Diabesity: Giving a name to the abusive relationship between obesity and diabetes
By Dr. Gena Vennikandam
Ever hear the biblical proverb, “If you find honey, eat just enough.”? These words to the wise warn of overindulgence and gluttony, which can lead to illness. Unfortunately, for many, this warning goes without heed, and obesity that leads to diabetes is becoming commonplace.
Diabetes was the seventh leading cause of death in the United States in 2010. As of 2012, 29.1 million people in the United States had diabetes, according to the National Diabetes Statistics Report for 2014. And the numbers are rising.
According to the Centers for Disease Control and Prevention, 40 percent of Americans will develop diabetes—that’s two out of every five of us.
Diabetes is a metabolic disease, defined by hyperglycemia, or high blood sugar. Type 1 diabetes, in which the pancreas does not produce insulin, is also referred to as insulin dependent diabetes or juvenile diabetes (though it may occur in adults). It has no definite cause, though there appears to be an autoimmune effect as well as a genetic predisposition. There are no preventive measures.
Type 2 diabetes, however, is directly related to lifestyle—and is very preventable. About 90 to 95 percent of people with diabetes have Type 2 diabetes, in which the body does not use insulin properly. Obesity is the leading cause. There’s even an industry term for the relationship: Diabesity.
Alarmingly, diabesity is now affecting children. “It was actually unheard of 20 years ago to get Type 2 diabetes in a kid. But because people are increasing rapidly in size and gaining so much weight, children with Type 2 diabetes is a far bigger issue,” says Vidhya Viswanathan, MD, pediatric endocrinologist at Advocate Children’s Hospital. “People don’t realize the complications of gaining too much weight.”
As the diabesity epidemic rises, prevention is paramount. Achieving a normal body weight through physical exercise and a well-balanced, healthy diet—in addition to cessation of bad habits such as smoking—can prevent many cases of Type 2 diabetes.
What’s also important to understand is that diabetes is the catalyst to a host of health problems. It is strongly associated with kidney failure, high blood pressure, heart disease, stroke, peripheral artery disease and neuropathy (nerve damage resulting in weakness, numbness and pain). It can contribute to the development of ulcers and gangrene, often leading to the need for amputations. Other conditions include erectile dysfunction, liver disease, gum disease, complications during pregnancy and depression, to name a few.
Diabetes also takes an emotional toll on those affected, putting people at an increased risk for depression. This condition impacts their everyday lives and can be emotionally and psychologically challenging for them as well as their loved ones.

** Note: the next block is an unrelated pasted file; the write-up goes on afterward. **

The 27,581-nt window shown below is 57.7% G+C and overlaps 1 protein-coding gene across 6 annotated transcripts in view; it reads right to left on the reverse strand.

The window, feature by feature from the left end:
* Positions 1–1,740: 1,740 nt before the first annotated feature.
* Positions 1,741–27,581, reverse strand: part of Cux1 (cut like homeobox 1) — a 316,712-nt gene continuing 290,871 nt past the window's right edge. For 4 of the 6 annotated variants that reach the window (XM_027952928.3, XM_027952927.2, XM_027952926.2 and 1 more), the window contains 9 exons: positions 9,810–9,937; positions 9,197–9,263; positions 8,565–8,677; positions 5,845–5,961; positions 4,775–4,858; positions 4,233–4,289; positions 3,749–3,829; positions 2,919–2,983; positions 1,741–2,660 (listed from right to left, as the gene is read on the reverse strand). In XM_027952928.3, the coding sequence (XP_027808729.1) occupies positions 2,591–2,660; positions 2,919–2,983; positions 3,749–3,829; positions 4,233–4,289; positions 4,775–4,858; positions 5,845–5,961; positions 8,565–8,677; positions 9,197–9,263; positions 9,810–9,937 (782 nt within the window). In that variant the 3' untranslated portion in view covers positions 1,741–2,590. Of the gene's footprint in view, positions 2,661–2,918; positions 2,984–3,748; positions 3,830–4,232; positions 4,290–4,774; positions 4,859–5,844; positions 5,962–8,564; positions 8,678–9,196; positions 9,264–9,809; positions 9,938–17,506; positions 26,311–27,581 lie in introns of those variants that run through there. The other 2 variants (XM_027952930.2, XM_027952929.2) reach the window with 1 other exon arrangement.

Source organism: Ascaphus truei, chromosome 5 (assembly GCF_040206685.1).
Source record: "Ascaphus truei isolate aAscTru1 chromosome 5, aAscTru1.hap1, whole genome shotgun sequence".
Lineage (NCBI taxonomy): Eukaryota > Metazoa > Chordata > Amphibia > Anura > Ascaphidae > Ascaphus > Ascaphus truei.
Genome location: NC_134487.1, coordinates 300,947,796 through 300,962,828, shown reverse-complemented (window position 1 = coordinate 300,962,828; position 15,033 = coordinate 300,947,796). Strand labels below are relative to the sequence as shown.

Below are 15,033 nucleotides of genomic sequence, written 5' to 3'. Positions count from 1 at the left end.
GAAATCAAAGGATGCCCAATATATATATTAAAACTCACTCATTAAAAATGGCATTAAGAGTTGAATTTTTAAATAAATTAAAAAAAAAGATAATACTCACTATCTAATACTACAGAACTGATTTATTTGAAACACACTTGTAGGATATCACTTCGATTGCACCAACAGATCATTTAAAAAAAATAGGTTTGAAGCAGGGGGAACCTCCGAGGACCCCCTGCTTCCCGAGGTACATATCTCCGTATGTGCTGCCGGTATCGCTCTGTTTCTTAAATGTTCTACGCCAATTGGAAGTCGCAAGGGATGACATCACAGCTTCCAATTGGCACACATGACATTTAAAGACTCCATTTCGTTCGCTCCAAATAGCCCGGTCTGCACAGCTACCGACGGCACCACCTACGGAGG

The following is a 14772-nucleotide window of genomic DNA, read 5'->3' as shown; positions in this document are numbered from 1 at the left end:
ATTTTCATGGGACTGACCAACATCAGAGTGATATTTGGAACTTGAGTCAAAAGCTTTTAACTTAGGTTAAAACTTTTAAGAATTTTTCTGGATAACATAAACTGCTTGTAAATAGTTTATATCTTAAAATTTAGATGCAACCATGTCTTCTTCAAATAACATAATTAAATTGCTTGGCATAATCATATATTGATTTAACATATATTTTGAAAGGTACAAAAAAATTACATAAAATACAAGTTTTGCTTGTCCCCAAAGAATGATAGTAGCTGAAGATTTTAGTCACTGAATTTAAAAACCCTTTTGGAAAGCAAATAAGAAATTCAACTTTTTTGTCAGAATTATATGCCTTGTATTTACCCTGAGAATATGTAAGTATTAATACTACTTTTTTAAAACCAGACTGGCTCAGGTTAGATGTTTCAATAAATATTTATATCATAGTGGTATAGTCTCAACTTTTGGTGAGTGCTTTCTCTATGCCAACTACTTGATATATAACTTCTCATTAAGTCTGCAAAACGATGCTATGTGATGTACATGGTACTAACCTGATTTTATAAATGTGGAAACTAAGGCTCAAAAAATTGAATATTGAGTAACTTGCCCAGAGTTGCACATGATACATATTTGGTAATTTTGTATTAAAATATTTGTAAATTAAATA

Despite the damage it’s doing to us, so many still underestimate the seriousness of this debilitating condition.
“We don’t take diabetes seriously because we don’t take our diets seriously. We overeat in America,” says Cedric Coleman, MD, assistant professor of medicine at Rush University Medical Center. “We have to get a better grasp of physical education and healthy eating at an early age.”
Because the whole body is at risk for diabetes complications, the whole body needs to be considered when preventing or treating it. “We push diabetes management as a whole body approach. So not only are endocrinologists involved, but also diabetes educators, dietitians and psychologists,” Viswanathan says.
Both types of diabetes can decrease life span by 10 years. About 8.1 million people may be undiagnosed with diabetes and unaware of their condition, according to the National Diabetes Statistics Report for 2014. Many with diabetes may go on without symptoms for up to seven years.
Early screening is advisable for those experiencing symptoms of diabetes, such as excessive thirst, eating and urination, as well as fatigue. Screening is also advised for those with risk factors, such as being obese, having a body mass index (BMI) above 25 or having a close family member with diabetes. Having blood pressure above 135/80 without symptoms of other medical conditions warrants screening, according to the U.S. Preventive Services Task Force.
Diabetes does not discriminate; we are all at risk. There’s little we can do to prevent Type 1 diabetes, but we can make a difference in the skyrocketing rate of Type 2 diabetes. Changes must occur in education and awareness of nutrition and exercise, as well as the consequences of obesity and bad health habits. Only then will we be able to put diabesity to rest.
Originally published in the Winter/Spring 2015 print edition
By Dr. Gena Vennikandam At the time of this writing, it’s 2 a.m. in the dead of
What Patients Should Know By Dr. Gena Vennikandam When was the last time you visited the doctor? In more
By Kathleen Aharoni Last summer, my love and I canoed the Quetico Provincial Park in Ontario,
By Anthony Bonazzo In June 2012, my sister, Jennifer, called me from New Jersey. She told
Save Your Life by Going to Sleep By Anthony Bonazzo On average, we sleep a third of